How does the wild duck eaten by Yuri and his dinner party guests in Book 1, Part 6 of Doctor Zhivago symbolize Yuri's experiences in Moscow during the revolution?

The wild duck eaten by Yuri and his dinner party guests in Book 1, Part 6 represents how Yuri felt about life in Moscow during the Russian Revolution of 1917. The fat duck is gifted to Yuri by Pogorevshikh, the deaf-mute who rallied the citizens of Zybushino to the Bolshevik cause. He killed it on a hunting trip and gives it to Yuri as a thank you for the lively debate they have about Bolshevism and the intents of revolution. The duck is a luxury, but it's one that Yuri can't enjoy. Its opulence stands in stark contrast to the breadless table and the medical-grade alcohol Misha brings to the dinner party. Yuri is unable to enjoy the meal because he knows that no one else in Moscow is eating so richly, realizing that "isolated happiness is not happiness." In a sense, this dead duck represents Yuri's feelings about socialism's shift to communism. Communism, the gift of the Bolsheviks, does make everyone equal—equally unhappy.

What does Vasya represent in Doctor Zhivago?

Pasternak uses Vasya's narrative arc to show the effects of war on the next generation. Half-orphaned during World War I, he ends up in a labor camp due to the trickery of his aunt and uncle. When Yuri meets him on the train to the Ural Mountains, he is "unusually pure and unspoiled." The ongoing war changes that. He sees poverty, hunger, death, and the destruction of everything he holds dear. By the time he and Yuri establish themselves in Moscow, he is outgrowing his childish hopes and fantasies. To him, Yuri represents the old way of thinking, outdated and out of touch. Like many children of the revolution, Vasya comes of age at a time when Russia is embroiled in political and personal strife. The Bolsheviks' victory over the Whites brings, among other things, relative political stability, the first Vasya has ever known. Unlike Yuri, he doesn't remember the past as "the good times"—these are the good times. He, and many other Russians his age, take up the mantel of communism because it represents the only peace they have ever known.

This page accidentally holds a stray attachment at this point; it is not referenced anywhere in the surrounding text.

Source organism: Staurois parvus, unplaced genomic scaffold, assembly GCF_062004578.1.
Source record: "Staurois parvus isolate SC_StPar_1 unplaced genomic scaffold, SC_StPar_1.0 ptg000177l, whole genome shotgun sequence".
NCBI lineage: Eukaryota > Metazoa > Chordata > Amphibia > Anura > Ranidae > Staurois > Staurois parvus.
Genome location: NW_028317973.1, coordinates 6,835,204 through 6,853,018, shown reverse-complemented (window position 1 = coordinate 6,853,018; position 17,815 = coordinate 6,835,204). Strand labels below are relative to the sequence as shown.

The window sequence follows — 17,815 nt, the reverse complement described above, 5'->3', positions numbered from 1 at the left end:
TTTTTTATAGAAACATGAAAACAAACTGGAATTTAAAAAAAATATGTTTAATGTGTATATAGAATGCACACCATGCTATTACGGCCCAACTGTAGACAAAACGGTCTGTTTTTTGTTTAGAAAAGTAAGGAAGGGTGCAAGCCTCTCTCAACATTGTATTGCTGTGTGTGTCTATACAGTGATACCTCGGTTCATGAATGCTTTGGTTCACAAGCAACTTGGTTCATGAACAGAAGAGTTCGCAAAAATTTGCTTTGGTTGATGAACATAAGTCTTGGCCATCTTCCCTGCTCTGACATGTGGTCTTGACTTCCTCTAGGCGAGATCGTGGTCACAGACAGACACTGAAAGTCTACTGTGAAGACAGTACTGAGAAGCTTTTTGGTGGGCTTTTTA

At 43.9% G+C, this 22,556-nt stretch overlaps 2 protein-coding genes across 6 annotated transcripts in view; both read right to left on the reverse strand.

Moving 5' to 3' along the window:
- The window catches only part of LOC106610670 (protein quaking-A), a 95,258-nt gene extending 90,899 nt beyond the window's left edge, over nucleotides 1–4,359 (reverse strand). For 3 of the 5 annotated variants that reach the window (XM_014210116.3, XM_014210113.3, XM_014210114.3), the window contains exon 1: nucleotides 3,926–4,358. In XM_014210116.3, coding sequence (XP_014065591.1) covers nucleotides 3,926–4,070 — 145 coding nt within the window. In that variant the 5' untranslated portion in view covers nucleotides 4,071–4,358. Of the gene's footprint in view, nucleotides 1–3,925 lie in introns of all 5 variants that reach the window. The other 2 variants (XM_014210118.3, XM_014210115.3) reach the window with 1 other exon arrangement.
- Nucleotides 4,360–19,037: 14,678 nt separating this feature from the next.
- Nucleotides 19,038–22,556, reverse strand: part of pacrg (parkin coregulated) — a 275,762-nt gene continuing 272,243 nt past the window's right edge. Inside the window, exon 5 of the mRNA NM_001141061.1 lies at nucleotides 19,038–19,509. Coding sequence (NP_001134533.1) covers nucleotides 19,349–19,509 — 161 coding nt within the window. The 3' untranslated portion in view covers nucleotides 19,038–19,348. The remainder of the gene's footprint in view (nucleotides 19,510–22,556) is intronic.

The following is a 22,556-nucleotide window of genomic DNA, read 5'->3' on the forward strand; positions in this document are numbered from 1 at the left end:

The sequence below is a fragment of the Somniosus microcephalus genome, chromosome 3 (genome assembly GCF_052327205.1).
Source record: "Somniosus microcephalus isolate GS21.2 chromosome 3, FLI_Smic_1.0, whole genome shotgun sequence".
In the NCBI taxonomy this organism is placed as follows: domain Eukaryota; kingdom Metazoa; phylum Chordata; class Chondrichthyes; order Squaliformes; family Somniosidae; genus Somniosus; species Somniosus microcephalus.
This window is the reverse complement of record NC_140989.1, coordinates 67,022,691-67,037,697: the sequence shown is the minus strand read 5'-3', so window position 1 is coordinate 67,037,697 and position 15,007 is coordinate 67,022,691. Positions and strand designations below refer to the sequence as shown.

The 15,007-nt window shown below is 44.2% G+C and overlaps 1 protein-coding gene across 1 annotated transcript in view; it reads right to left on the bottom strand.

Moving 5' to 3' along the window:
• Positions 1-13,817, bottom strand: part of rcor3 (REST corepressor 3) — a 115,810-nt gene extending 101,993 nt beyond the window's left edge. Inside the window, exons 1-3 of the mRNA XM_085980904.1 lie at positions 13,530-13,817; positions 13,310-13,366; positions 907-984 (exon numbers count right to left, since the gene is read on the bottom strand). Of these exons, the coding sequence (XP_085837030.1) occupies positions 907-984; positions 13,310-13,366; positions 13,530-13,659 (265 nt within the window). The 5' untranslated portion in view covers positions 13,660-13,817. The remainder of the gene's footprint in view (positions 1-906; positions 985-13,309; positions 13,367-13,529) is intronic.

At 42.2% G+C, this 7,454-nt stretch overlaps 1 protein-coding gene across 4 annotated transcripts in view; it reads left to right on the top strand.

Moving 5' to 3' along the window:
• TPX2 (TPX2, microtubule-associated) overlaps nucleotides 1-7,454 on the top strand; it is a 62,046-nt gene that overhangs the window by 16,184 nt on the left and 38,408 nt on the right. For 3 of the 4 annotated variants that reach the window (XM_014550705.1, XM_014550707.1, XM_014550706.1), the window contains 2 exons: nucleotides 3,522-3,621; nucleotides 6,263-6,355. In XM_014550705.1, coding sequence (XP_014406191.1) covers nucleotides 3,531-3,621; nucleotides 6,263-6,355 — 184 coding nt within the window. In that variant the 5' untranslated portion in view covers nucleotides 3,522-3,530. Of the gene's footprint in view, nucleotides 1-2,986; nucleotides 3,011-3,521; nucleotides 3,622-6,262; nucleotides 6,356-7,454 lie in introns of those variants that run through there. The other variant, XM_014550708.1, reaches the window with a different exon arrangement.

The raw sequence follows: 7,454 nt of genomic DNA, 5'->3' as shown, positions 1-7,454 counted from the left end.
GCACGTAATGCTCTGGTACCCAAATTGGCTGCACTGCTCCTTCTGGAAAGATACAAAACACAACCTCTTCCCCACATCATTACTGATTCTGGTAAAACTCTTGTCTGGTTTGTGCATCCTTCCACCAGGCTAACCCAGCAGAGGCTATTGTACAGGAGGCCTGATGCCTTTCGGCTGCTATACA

What is the importance of the conversation Yuri and Alexander Alexandrovich have while chopping wood for train fuel in Book 1, Part 7 of Doctor Zhivago?